This section is fraught with imprecision and confusion. This problem is obvious even on the surface since, although law is clearly understood as the covenant stipulations, Caneday never explains what he understands the gospel to be. The content of his arguments suggest that this is not an incidental problem but one inherent in his theology. After all, what does it mean that the gospel threatens perdition to believers? It is hard to imagine how Christ’s life, death, and resurrection are warnings that all who trust in Jesus may go to hell. I struggle to think of a passage that makes this particular point. Perhaps Caneday uses “gospel” to refer to the whole body of New Testament teaching (unlikely but possible). Still, the specific point that believers are threatened with hell is an overstated interpretation of even the most intense warning passages.
Further confusion resides in the appeal to the probationary law given to Adam to support the rejection of the law-gospel distinction. First, confessional Reformed theology hardly debates whether Adam’s access to the tree of life was based on his works. Indeed, this is the whole point of the covenant of works but proving that the law grounded Adam’s relationship with God before the Fall hardly proves that there is no law-gospel contrast after the Fall. Second, this confusion deepens as Caneday argues that God’s covenant with Adam being “gracious” makes his point about the law-gospel distinction. The structure of his argument is then that Adam received grace and then obtained access to the tree of life by keep the law, and this pattern of grace enabling works that obtain everlasting life remains true for sinners after the Fall. This pattern of grace enabling someone – notably before and after the Fall—to perform works that warrant everlasting life is precisely part of the medieval tradition that Protestants rejected at the Reformation.1
In the next sections, Caneday’s redemptive-historical arguments do not clarify the problems. It is certainly not clear why he thinks his argument for continuity between the Mosaic covenant and the new covenant helps his case in the slightest, since Reformed theology affirms, in contrast to Baptist and “progressive covenantal theology,” that the substance of the covenant of grace, namely Christ and his benefits (Westminster Confession 8.6), was and is administered in both covenants. His point here seems to undermine the whole paradigm he is meant to be clarifying.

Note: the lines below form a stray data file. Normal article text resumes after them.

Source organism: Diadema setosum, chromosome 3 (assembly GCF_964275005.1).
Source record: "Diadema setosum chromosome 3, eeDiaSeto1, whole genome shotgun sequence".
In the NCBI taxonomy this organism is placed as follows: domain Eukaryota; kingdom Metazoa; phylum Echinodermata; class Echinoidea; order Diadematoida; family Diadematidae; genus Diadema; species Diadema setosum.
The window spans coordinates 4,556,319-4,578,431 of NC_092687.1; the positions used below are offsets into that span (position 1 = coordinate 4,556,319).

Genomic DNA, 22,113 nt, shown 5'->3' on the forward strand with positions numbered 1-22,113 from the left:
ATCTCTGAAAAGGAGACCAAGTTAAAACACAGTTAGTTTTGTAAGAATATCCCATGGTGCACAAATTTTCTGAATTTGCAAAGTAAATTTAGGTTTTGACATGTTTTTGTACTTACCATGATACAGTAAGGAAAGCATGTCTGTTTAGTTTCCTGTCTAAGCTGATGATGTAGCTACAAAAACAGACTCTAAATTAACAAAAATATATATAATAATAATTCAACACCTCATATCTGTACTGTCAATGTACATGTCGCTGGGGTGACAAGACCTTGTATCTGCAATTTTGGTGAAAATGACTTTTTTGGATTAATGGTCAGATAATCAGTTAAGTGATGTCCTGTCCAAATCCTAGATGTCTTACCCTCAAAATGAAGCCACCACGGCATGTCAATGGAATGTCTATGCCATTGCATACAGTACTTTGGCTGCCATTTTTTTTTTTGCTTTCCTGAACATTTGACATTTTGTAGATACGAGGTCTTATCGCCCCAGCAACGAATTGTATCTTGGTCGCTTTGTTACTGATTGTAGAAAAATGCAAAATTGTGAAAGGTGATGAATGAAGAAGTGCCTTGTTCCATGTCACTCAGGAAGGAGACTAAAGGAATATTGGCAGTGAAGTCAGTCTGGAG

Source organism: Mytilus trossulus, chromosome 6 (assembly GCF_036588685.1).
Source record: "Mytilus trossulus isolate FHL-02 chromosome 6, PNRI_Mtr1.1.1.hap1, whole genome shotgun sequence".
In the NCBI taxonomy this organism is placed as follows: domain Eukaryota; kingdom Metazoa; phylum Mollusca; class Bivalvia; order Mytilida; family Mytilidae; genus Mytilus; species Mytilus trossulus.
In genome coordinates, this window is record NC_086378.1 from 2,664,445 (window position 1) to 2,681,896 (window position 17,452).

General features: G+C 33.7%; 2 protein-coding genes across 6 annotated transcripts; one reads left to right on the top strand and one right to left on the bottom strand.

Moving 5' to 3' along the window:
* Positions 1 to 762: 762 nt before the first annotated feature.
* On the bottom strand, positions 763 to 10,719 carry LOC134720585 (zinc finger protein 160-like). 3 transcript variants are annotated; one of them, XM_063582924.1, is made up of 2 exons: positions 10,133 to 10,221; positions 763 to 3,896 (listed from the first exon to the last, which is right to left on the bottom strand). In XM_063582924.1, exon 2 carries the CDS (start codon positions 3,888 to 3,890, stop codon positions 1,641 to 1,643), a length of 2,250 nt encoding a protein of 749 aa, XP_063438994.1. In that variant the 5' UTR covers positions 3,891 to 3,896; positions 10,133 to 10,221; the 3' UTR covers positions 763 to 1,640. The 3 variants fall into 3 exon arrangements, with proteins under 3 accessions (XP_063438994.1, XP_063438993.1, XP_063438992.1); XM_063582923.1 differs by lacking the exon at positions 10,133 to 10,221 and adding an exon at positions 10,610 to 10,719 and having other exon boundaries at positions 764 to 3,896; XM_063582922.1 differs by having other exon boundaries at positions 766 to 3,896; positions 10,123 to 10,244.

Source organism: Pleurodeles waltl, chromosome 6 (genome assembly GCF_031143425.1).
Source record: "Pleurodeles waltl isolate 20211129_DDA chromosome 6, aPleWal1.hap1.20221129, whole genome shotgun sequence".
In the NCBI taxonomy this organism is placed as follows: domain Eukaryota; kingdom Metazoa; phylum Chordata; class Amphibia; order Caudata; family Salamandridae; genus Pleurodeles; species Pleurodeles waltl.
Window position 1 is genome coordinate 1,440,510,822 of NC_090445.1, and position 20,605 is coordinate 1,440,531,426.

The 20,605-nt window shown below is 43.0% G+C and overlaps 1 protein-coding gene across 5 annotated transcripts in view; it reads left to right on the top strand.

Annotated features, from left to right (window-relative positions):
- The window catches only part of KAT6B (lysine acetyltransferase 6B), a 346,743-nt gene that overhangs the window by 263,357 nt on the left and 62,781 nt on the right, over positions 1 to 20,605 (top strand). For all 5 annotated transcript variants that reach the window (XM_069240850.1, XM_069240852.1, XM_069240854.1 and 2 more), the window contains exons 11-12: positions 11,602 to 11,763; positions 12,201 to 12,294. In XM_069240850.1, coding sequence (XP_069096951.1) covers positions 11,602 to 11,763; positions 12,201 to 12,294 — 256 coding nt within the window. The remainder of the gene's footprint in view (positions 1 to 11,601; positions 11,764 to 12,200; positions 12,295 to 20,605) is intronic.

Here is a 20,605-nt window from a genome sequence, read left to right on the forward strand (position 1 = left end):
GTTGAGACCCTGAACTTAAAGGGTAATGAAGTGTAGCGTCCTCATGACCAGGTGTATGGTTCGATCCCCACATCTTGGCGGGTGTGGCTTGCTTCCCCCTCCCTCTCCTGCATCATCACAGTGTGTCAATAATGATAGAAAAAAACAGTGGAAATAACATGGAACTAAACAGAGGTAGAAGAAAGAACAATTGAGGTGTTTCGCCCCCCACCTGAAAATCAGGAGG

More than that his discussion of the differences between the old and new covenant is highly convoluted. He argued,
Concerning their content, new covenant stipulations of repentance, faith, obedience, or doing good are distinctively different from old covenant stipulations. The new, with the law engraved upon the heart, stipulates obeying Christ Jesus as Lord; the old, etched in stone tablets, stipulates obeying God’s covenant commandments that feature a panoply of heavenly shadows and copies. Though the content of stipulations differs, their form does not, for both new and old covenants employ variously formatted stipulations, including imperatives and conditionals: “If you obey, then I will bless you” or “Do this, and you will live.” (pg. 111)
This passage contains numerous problems. First, it is fully untenable to claim that the new covenant’s stipulations of repentance, faith, new obedience are distinctly different from the old covenant. Paul repeatedly appealed to Abraham as the one who was justified by faith (Gal. 3:6; Rom. 4:1–5), since Abraham was “the man of faith” (Gal. 3:9). Paul also named David as one justified by faith (Rom. 4:6–8). Hebrews 11 names ten examples, including the whole people (v. 29), who followed God by faith. The New Testament is emphatic that faith in Christ is the only way to salvation, which applied equally to old covenant believers. Caneday’s first claim withers under even a brief consideration of Scripture.
Second, Caneday claimed that the stipulations of the old and new covenants were vastly different but then explained both in terms of obedience. Specifically, the new “stipulates obeying Christ Jesus as Lord” and the old “stipulates obeying God’s covenant commandments.” He suggests that the content of the commands have changed from old to new but the primary difference in Caneday’s phrasing seems to be the two objects of obedience: Christ and God. This distinction is massively problematic theologically and biblically. Theologically, to distinguish Christ and God as the object of obedience suggests that they are not both the one God. Perhaps this is a poor choice of phrasing, but one that is potentially redolent of very serious Christological error, if not heresy.